plantation would get a visit from him one Sunday of each month. The

slaves on the Randolph plantation would congregate in one of the cabins

to receive him where he would read the Bible and preach and sing. Many

times the services were punctuated by much shouting from the "happy

ones." At these services the sacrament was served to those who had

accepted Christ, those who had not, and were willing to accept Him were

received and prepared for baptism on the next visit of "Father Page."



On the day of baptism, the candidates were attired in long white flowing

robes, which had been made by one of the slaves. Amidst singing and

praises they marched, being flanked on each side by other believers, to

a pond or lake on the plantation and after the usual ceremony they were

"ducked" into the water. This was a day of much shouting and praying.





Education. The two "missy" girls of the Randolph family were dutiful

each Sunday morning to teach the slaves their catechism or Sunday School

lesson. Aside from this there was no other training.





The War and Freedom. Mr. Napoleon relates that the doctor's two oldest

sons went to the war with the Confederate army, also the white "driver,"

Barton. His place was filled by one of the slaves, named Peter Parker.



At the closing of the war, word was sent around among the slaves that if

they heard the report of a gun, it was the Yankees and that they were

free.



It was in May, in the middle of the day, cotton and corn being planted,

plowing going on, and slaves busily engaged in their usual activities,

when suddenly the loud report of a gun resounded, then could be heard

the slaves crying almost en-masse, "dems de Yankees." Straightway they

dropped the plows, hoes and other farm implements and hurried to their

cabins. They put on their best clothes "to go see the Yankees." Through

the countryside to the town of Tallahassee they went. The roads were

quickly filled with these happy souls. The streets of Tallahassee were

clustered with these jubilant people going here and there to get a

glimpse of the Yankees, their liberators. Napoleon says it was a joyous

and un-forgetable occasion.



When the Randolph slaves returned to their plantation, Dr. Randolph told

them that they were free, and if they wanted to go away, they could, and

if not, they could remain with him and he would give them half of what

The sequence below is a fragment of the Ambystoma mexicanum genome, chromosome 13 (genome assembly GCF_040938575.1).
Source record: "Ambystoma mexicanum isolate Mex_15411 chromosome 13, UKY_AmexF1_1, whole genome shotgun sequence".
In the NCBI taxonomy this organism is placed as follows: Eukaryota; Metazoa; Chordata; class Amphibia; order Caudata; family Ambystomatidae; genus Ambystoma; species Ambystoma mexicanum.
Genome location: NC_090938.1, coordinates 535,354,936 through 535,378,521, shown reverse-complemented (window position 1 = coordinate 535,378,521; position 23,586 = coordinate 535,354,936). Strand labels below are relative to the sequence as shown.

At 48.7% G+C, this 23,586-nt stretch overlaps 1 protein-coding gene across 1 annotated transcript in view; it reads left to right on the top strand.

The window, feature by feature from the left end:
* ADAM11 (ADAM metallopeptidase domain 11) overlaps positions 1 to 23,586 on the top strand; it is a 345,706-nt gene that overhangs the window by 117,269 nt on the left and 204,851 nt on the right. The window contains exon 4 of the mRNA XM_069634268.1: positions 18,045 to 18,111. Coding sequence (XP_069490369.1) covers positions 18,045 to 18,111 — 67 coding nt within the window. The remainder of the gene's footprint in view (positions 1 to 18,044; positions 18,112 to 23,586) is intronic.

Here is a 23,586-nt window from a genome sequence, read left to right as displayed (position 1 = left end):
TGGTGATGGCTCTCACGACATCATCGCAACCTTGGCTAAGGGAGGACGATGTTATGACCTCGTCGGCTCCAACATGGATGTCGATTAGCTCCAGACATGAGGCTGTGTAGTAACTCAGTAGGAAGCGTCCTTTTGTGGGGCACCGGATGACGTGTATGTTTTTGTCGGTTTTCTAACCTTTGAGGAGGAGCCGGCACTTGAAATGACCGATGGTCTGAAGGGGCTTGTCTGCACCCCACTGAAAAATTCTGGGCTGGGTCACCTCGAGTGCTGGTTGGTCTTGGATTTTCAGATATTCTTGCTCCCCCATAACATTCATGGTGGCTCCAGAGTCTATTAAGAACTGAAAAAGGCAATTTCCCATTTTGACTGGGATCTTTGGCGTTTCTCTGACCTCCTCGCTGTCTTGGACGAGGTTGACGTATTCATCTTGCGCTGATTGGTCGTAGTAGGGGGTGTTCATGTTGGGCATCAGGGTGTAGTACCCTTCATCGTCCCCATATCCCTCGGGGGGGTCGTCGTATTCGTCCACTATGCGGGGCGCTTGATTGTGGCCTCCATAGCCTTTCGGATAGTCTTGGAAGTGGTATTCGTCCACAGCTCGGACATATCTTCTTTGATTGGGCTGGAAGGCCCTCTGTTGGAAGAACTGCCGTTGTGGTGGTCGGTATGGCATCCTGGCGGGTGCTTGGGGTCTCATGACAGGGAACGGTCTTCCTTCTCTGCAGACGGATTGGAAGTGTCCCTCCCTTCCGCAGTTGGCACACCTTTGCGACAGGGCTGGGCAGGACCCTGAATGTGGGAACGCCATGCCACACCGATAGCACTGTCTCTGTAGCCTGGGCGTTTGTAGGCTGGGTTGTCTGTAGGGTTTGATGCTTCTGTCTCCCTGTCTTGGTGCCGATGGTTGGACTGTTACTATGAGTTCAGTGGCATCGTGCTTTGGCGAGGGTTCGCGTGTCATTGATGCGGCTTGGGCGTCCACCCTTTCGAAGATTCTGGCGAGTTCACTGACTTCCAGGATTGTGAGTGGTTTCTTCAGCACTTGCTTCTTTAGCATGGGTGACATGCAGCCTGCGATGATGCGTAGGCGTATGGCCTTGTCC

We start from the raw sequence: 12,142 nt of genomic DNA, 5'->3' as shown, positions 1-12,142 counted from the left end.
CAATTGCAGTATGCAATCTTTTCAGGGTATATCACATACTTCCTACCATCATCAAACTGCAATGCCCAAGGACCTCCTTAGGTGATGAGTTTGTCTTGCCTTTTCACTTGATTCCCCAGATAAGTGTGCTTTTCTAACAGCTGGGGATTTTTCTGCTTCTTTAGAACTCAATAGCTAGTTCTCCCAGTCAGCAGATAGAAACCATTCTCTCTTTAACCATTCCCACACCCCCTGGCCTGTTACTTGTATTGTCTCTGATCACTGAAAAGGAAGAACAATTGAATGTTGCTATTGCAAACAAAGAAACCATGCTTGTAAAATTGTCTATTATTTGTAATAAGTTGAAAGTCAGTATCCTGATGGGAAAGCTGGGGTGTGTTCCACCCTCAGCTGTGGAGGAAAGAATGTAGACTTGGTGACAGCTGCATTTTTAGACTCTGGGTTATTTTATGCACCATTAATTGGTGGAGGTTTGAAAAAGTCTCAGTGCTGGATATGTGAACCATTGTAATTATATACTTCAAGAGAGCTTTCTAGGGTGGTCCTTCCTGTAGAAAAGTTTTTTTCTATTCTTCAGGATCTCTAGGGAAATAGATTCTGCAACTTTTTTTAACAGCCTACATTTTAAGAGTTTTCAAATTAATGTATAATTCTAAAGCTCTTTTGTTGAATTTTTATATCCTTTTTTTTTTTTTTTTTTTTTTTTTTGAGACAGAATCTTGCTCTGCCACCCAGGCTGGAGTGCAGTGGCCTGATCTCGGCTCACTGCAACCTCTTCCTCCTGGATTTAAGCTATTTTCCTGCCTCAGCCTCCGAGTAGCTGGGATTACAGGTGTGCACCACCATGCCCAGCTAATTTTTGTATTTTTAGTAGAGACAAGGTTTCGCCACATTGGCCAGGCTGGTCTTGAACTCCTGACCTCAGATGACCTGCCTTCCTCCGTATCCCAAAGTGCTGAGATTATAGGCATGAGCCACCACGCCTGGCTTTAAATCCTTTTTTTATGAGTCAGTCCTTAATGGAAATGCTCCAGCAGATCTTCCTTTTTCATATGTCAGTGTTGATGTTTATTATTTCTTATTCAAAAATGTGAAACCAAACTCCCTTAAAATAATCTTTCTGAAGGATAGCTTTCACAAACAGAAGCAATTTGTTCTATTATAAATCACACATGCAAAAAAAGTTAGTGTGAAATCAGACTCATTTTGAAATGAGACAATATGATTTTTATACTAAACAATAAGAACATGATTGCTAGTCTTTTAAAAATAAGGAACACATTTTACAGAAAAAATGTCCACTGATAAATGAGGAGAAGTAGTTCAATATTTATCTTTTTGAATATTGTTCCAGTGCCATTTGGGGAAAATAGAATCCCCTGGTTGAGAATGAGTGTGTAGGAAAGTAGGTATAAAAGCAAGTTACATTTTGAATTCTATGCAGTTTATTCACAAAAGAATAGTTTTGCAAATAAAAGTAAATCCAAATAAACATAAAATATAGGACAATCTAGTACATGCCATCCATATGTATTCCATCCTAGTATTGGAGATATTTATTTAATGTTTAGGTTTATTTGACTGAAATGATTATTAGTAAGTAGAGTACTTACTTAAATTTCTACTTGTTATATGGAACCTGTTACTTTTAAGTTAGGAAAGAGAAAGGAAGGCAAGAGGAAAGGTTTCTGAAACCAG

was raised on the farms. Some of them left, however, some remained,

having no place to go, they decided it was best to remain until the

crops came off, thus earning enough to help them in their new venture in

home seeking. Those slaves who were too old and not physically able to

work, remained on the plantation and were cared for by Dr. Randolph

until their death.



Napoleon's father, Scipio, got a transfer from the government to his

former master, Colonel Sammis of Arlington, and there he lived for

awhile. He soon got employment with a Mr. Hatee of the town and after

earning enough money, bought a tract of land from him there and farmed.

There his family lived and increased. Louis being the oldest of the

children obtained odd jobs with the various settlers, among them being

Governor Reid of Florida who lived in South Jacksonville. Governor Reid

raised cattle for market and Napoleon's job was to bring them across the

Saint Johns River on a litter to Jacksonville, where they were

sold.[HW:?]



Louis Napoleon is now aged and infirm, his father and mother having died

many years ago. He now lives with one of his younger brothers who has a

fair sized orange grove on the south side of Jacksonville. He retains

the property that his father first bought after freedom and on which

they lived in Arlington. His hair white and he is bent with age and ill

health but his mental faculties are exceptionally keen for one of his

age. He proudly tells you that his master was good to his "niggers" and

cannot recall but one time that he saw him whip one of them and that

when one tried to run away to the Yankees. Only memories of a kind

master in his days of servitude remain with him as he recalls the dark

days of slavery.





REFERENCES



Personal interview with Louis Napoleon, South Jacksonville, Florida